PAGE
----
Community-Based Performance: Where Art and Activism Intersect

This is a semester-long interdisciplinary course for performing arts and public policy students that investigates the potential for performance as a catalyst for social change by pursuing the question, “How can the process of creating a performance clarify community conflict, create dialogue around issues, unite people to oppose oppression, and/or effect change in people’s lives?” Working alongside a community group, students harness the power of performing art to create positive change around a social issue. This is a hands-on, participatory course.

Students will experience:

  • Exercises, games and structures for creating original performance material;
  • A collaborative creative process that leads to a performance of an original work;
  • Techniques for creating safety, fostering creativity, and building trust in groups;
  • Group communication and leadership models, including peaceful conflict resolution;
  • Examination of their assumptions about themselves, their community, and their community neighbors;
  • Planning and facilitating creative workshops and rehearsals with a community group, followed by a performance with the group;
  • Researching, interviewing, writing a paper, and reporting on a community-based performing artist;
  • Keeping a journal of the process and writing a paper summarizing and evaluating the experience.

The Shape of the Semester

Part One: Students read community-based art theory while they practice: group communication, facilitation techniques, equitable power-sharing, consensus building, peaceful communication, and conflict resolution. At the same time, students collaborate to create an original performance piece. Students identify a theme and research it by gathering stories, improvising, reading, writing, and dialoguing. Students practice facilitating and playing theater games that enable creative dialogue on and investigation of social issues. Students also identify a community-based artist or company to research, interview, write a paper about, and make a class presentation about.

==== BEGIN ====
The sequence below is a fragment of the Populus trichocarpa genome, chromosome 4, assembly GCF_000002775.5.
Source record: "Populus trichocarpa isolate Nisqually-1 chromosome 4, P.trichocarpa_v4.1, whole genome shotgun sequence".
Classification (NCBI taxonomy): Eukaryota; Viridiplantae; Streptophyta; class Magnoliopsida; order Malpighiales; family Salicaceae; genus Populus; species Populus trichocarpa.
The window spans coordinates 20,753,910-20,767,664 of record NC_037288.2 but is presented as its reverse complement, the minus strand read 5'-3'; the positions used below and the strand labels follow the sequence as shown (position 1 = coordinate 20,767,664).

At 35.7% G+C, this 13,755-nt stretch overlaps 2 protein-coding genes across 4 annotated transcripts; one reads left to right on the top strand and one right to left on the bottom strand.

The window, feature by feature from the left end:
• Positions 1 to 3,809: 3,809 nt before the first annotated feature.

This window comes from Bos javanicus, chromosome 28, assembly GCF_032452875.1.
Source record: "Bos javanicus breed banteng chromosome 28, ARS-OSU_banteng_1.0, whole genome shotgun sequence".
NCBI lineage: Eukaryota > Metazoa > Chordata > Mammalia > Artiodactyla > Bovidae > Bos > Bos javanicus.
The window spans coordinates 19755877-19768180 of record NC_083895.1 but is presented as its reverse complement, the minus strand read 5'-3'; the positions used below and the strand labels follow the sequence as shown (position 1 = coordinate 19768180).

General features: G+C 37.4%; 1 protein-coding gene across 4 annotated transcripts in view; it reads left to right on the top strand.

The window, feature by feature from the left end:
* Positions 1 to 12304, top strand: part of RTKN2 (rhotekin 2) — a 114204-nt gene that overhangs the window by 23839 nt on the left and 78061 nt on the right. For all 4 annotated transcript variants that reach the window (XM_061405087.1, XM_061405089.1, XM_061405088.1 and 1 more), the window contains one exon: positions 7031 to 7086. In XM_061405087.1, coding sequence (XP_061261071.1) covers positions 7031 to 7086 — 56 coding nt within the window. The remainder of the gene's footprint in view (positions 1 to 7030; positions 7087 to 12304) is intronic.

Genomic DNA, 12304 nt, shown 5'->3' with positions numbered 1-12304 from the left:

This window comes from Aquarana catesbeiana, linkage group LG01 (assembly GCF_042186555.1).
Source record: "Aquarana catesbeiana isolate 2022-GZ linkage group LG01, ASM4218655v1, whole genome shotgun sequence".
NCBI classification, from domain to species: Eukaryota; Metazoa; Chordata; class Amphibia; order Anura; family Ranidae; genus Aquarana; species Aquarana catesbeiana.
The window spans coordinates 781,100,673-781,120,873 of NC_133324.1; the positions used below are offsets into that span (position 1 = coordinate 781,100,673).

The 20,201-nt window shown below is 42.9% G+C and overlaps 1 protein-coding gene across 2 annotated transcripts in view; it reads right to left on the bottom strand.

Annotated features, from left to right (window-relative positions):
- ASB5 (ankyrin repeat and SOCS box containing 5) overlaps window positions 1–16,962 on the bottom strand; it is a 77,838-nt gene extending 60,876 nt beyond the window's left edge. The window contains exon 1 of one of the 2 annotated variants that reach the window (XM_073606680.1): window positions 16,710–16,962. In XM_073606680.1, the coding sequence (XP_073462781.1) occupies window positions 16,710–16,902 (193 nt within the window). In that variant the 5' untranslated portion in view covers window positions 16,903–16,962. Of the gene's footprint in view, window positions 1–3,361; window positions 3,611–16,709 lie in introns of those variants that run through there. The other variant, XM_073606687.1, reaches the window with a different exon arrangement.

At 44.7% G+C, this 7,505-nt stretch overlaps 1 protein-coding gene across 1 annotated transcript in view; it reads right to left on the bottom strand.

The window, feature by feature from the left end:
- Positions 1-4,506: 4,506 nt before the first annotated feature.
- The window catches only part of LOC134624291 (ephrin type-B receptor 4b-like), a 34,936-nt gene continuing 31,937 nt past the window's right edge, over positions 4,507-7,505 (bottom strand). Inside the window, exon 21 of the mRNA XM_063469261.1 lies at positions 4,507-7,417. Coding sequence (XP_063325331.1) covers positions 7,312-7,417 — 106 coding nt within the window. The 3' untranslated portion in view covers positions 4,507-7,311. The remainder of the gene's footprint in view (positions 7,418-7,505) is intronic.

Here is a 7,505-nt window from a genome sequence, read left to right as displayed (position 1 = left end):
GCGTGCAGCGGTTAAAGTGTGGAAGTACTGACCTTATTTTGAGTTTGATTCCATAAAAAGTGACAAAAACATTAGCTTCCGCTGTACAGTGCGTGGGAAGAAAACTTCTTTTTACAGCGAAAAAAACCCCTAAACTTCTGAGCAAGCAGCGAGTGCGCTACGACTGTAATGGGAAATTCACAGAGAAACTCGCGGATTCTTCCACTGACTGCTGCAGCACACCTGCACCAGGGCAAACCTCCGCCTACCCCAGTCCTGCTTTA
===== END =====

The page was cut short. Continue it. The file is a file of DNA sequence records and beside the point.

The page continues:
Part Two: Students work with a community group: they facilitate the creation of an original performance that addresses a local issue. Hand-in-hand with the community group, students define the issue, set goals for desired change; research the issue using interviews, story circles, readings or other methods; generate performance material by writing, playing theater games, and improvising; shape the material; rehearse it, and perform it with and for community members. Students write a final paper documenting the process of the course and the community work, reflecting on the journey, and evaluating the results.

What Duke students wrote about this course

“I learned so much in this course about leadership and communication! The class was truly an eye-opening experience. I have developed skills I can apply to any situation. The instructor was incredibly supportive and charismatic as well.”

“Sheila Kerrigan is passionate about the arts, social justice, and the development of her students–this was conveyed in every aspect of the class. She went above and beyond the call of duty in terms of encouraging participation & creating an environment where everyone could grow & thrive.”

“Sheila was an inspiration and an amazing leader. The course was intense but in a very personal, in-depth way. The requirements were well-thought-out and reflected well what we learned and how we learned it.”

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